When it comes to HRO, don’t try to change the personality of your partner after engagement. It’s better to state your intention and desires upfront.
Is there such a thing as a marriage made in heaven when it comes to HRO—the perfect match, or soul mate, for every buyer seeking outsourcing nirvana? And, if so, how does one find the right partner?
It’s a poor analogy and fraught with the problem of overlooking what really counts. Providers do have diverse corporate styles that might fit one buyer better than another, but beneath the surface each one is a highly motivated, profit-making enterprise. So, the choice is essentially not unlike other sourcing
adventures. Once beyond the universal bidder selection standards, like solvency, the first hurdle is product.
However, what makes HRO different from run-of-the-mill widget specifications is the likelihood that each provider will offer its own vision of the solution, and this leads to matchmaking. Because while the buyer usually gets to tick the widget specification and move on, HRO starts with comparing the merits of materially different proposals. The desire to go with a particular compensation software can be confounded by another provider offering a better geographic footprint and yet another having a service center within spitting distance of one of the buyer’s affected facilities, holding out hope of redeployment of workers.
One of the dangers is that the buyer team never gets out of matchmaking mode, perpetually swooning over one or another of the providers’ solutions. Or, it can, of course, lead to undue weight being given to one bidder throughout the rest of the sourcing process solely based on particular aspects of its solution.
Buyers often try to level the playing field by asking bidders to incorporate parts of other solutions. It’s a bit unethical but commonplace, and providers are content to play along, especially when the better-prepared buyers point out their intention to do so from the beginning.
However, solution designing off the back of the sourcing process is risky. It tempts providers to introduce things to their proposal they might not be good at and opens the door for a specification inadvertently weighted toward one bidder. Additionally, it’s worth remembering that there will be a degree of “wish” in each proposal. And it’s detrimental when such imagination finds its way into the all-new, hybrid solution.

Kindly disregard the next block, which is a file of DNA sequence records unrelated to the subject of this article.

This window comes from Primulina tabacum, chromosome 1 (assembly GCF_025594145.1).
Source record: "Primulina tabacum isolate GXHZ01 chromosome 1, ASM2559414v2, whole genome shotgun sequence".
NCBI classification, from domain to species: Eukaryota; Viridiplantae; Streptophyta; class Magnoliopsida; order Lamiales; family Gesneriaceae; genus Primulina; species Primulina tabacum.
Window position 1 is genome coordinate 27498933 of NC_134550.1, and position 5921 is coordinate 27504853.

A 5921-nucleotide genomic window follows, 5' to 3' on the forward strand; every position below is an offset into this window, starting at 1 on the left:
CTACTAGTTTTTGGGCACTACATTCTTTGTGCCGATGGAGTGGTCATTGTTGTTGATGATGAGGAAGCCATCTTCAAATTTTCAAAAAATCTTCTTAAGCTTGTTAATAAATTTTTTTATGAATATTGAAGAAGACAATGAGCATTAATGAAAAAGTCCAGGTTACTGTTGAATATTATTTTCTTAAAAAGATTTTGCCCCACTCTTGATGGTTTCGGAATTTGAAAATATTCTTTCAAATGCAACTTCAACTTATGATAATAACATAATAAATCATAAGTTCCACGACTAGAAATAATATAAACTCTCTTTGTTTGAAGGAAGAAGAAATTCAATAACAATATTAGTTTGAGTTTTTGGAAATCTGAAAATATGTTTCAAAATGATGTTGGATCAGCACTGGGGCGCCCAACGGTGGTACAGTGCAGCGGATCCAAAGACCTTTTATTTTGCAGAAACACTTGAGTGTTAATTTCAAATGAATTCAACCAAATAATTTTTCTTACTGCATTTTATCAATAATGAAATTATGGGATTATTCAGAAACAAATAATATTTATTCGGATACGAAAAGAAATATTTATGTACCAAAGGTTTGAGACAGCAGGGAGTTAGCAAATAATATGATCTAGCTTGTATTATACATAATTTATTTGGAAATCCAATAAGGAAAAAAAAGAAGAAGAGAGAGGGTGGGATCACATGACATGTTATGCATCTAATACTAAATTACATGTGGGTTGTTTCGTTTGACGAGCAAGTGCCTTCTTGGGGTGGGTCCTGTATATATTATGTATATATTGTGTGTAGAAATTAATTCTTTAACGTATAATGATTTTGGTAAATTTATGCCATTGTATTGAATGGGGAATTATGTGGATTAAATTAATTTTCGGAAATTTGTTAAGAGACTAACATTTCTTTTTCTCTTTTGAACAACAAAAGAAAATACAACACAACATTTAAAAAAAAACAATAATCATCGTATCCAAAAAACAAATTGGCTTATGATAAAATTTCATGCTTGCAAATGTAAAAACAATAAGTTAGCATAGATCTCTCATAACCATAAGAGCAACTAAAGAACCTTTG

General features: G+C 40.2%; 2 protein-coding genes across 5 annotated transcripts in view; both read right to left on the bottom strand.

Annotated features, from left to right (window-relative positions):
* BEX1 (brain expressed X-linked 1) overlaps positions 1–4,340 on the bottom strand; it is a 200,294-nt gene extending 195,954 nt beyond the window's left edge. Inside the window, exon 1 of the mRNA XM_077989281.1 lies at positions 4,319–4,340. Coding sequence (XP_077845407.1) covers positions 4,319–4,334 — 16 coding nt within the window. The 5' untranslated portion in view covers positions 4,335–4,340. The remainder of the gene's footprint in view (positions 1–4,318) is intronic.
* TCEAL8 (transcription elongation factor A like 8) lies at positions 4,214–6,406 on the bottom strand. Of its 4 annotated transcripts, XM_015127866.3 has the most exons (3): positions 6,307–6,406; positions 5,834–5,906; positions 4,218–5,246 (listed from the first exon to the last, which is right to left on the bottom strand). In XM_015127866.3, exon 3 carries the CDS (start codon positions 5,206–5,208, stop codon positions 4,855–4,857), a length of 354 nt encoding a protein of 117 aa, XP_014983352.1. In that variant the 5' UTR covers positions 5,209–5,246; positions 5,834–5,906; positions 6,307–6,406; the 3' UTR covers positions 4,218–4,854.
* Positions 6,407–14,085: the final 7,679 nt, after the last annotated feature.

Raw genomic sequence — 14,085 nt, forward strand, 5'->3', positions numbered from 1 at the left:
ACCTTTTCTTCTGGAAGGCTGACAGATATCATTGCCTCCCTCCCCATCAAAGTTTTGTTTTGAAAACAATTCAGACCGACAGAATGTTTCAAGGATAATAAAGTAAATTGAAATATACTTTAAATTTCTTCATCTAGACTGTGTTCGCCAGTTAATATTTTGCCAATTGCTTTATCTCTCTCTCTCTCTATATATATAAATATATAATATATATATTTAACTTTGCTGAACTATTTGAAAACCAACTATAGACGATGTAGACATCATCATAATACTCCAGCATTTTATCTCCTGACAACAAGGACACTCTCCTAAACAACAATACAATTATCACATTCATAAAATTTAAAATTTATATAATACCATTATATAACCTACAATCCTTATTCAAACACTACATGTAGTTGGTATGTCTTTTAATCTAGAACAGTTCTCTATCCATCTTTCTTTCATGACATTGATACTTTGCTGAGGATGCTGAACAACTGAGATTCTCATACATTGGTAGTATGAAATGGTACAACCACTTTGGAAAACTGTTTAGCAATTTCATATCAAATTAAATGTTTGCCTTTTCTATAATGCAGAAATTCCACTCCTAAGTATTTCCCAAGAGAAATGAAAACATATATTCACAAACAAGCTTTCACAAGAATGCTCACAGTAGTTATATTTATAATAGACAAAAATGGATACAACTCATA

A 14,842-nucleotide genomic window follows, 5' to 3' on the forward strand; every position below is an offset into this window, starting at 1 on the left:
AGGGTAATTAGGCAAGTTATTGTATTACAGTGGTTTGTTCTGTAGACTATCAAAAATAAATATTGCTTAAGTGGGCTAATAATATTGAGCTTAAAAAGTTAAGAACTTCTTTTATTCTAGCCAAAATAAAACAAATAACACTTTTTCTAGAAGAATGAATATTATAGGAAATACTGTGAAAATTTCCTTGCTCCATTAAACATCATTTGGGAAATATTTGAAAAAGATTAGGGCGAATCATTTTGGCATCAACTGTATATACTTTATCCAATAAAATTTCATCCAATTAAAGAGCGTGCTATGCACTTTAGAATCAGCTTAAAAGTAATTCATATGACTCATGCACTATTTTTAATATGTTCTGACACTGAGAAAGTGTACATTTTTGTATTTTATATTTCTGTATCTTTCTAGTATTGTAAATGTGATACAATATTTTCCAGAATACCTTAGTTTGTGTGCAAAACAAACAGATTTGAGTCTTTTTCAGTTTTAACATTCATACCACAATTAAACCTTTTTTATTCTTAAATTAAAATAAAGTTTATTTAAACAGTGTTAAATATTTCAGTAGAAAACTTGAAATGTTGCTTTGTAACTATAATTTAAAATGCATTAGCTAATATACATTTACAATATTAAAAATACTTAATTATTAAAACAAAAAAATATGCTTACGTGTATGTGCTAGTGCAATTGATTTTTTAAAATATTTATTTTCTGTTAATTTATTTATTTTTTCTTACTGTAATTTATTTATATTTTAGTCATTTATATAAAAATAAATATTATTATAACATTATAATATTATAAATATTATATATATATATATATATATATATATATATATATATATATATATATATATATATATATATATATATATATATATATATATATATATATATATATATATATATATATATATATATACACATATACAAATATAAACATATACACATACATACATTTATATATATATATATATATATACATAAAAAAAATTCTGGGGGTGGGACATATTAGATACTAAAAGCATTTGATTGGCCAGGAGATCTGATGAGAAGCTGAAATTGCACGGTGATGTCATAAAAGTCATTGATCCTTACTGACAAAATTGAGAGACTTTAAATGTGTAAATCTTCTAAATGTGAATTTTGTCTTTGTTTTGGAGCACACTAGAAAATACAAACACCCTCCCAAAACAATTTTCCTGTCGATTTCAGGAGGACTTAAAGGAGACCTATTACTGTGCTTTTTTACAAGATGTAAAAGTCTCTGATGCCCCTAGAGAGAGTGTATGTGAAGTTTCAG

It’s best to get the solution design out of the way before sourcing begins. This can be done in workshops with providers so long as the purpose is made clear or done with advisors. And as much of the design as possible should be left flexible. On this basis, different proposals that meet broad, essential criteria can be accepted. The matchmaking will continue because members of the buying team won’t be able to help favor one solution aspect or another, but the disparity will hopefully have been quarantined.
An alternative approach often used is for buyers to give weight to several aspects of the product specification with the purpose of identifying the most desirable solution. It is an intuitive recourse for picking between suitors, but it reduces the competitiveness of the sourcing process early on and, in too many cases, can be based on hypotheses or projections that are not practical. Also, of course, weighting is notoriously manipulative.
All in all, the plenitude of scoring methods are probably best left last to finally choose between bidders based on a sweep of criteria that covers the whole sourcing remit.
Buying HRO is just as hard-nosed as any purchasing effort. In the first instance, it is about asking whether the product meets the specification. Then one might move on to assessing delivery ability by focusing on past quality results, infrastructure, staffing levels, service center turnover, etc. If the product is acceptable and the provider is capable of delivering, the focus can narrow to cost.
Obviously, as any purchasing guru or sourcing advisor will point out, it’s heaps more complicated than this. And, of course, there will be any number of items that must be factored in, many of which will be about fit or even corporate “chemistry.” However, the point of this ramble is a plea to stick to, at the core, logical process and analytical rigor. Trust that it will deliver, and don’t get sidetracked to lesser fancies more suited to matchmaking agencies.